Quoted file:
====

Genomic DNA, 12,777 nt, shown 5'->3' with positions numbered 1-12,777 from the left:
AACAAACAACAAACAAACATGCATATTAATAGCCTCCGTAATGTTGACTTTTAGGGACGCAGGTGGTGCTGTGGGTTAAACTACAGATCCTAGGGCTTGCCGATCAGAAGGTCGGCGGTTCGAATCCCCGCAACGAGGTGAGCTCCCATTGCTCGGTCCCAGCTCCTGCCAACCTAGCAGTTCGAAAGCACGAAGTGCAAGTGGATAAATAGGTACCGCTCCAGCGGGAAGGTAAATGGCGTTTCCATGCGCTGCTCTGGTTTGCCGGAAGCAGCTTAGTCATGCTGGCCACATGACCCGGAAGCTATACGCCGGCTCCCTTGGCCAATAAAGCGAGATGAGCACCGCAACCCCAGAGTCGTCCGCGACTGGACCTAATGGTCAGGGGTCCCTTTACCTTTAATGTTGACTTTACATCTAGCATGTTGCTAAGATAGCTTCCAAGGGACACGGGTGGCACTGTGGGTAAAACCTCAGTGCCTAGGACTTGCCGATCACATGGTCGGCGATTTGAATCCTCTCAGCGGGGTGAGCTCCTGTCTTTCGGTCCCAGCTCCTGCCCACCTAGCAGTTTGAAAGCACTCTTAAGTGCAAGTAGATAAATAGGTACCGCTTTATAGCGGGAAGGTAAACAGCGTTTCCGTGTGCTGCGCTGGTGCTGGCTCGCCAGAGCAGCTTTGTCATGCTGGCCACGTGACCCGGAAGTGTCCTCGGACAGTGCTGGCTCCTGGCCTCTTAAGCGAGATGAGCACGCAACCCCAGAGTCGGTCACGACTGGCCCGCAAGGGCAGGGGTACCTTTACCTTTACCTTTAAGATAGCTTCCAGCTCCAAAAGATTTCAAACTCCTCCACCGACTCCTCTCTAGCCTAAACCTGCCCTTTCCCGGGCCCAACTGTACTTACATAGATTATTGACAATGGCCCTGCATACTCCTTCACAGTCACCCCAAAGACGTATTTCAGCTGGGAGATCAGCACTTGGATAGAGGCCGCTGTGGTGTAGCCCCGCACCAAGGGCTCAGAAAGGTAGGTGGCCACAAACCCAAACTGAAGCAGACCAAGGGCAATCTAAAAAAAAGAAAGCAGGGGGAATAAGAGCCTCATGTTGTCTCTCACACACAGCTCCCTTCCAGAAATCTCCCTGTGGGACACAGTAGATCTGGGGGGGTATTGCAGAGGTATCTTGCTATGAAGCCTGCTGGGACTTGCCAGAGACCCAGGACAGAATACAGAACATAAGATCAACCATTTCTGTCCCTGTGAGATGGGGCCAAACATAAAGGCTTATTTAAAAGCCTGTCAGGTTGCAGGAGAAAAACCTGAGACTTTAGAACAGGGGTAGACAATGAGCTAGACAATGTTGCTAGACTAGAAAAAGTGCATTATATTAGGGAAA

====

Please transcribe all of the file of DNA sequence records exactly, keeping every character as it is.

Genomic DNA, 12,777 nt, shown 5'->3' with positions numbered 1-12,777 from the left:
AACAAACAACAAACAAACATGCATATTAATAGCCTCCGTAATGTTGACTTTTAGGGACGCAGGTGGTGCTGTGGGTTAAACTACAGATCCTAGGGCTTGCCGATCAGAAGGTCGGCGGTTCGAATCCCCGCAACGAGGTGAGCTCCCATTGCTCGGTCCCAGCTCCTGCCAACCTAGCAGTTCGAAAGCACGAAGTGCAAGTGGATAAATAGGTACCGCTCCAGCGGGAAGGTAAATGGCGTTTCCATGCGCTGCTCTGGTTTGCCGGAAGCAGCTTAGTCATGCTGGCCACATGACCCGGAAGCTATACGCCGGCTCCCTTGGCCAATAAAGCGAGATGAGCACCGCAACCCCAGAGTCGTCCGCGACTGGACCTAATGGTCAGGGGTCCCTTTACCTTTAATGTTGACTTTACATCTAGCATGTTGCTAAGATAGCTTCCAAGGGACACGGGTGGCACTGTGGGTAAAACCTCAGTGCCTAGGACTTGCCGATCACATGGTCGGCGATTTGAATCCTCTCAGCGGGGTGAGCTCCTGTCTTTCGGTCCCAGCTCCTGCCCACCTAGCAGTTTGAAAGCACTCTTAAGTGCAAGTAGATAAATAGGTACCGCTTTATAGCGGGAAGGTAAACAGCGTTTCCGTGTGCTGCGCTGGTGCTGGCTCGCCAGAGCAGCTTTGTCATGCTGGCCACGTGACCCGGAAGTGTCCTCGGACAGTGCTGGCTCCTGGCCTCTTAAGCGAGATGAGCACGCAACCCCAGAGTCGGTCACGACTGGCCCGCAAGGGCAGGGGTACCTTTACCTTTACCTTTAAGATAGCTTCCAGCTCCAAAAGATTTCAAACTCCTCCACCGACTCCTCTCTAGCCTAAACCTGCCCTTTCCCGGGCCCAACTGTACTTACATAGATTATTGACAATGGCCCTGCATACTCCTTCACAGTCACCCCAAAGACGTATTTCAGCTGGGAGATCAGCACTTGGATAGAGGCCGCTGTGGTGTAGCCCCGCACCAAGGGCTCAGAAAGGTAGGTGGCCACAAACCCAAACTGAAGCAGACCAAGGGCAATCTAAAAAAAAGAAAGCAGGGGGAATAAGAGCCTCATGTTGTCTCTCACACACAGCTCCCTTCCAGAAATCTCCCTGTGGGACACAGTAGATCTGGGGGGGTATTGCAGAGGTATCTTGCTATGAAGCCTGCTGGGACTTGCCAGAGACCCAGGACAGAATACAGAACATAAGATCAACCATTTCTGTCCCTGTGAGATGGGGCCAAACATAAAGGCTTATTTAAAAGCCTGTCAGGTTGCAGGAGAAAAACCTGAGACTTTAGAACAGGGGTAGACAATGAGCTAGACAATGTTGCTAGACTAGAAAAAGTGCATTATATTAGGGAAA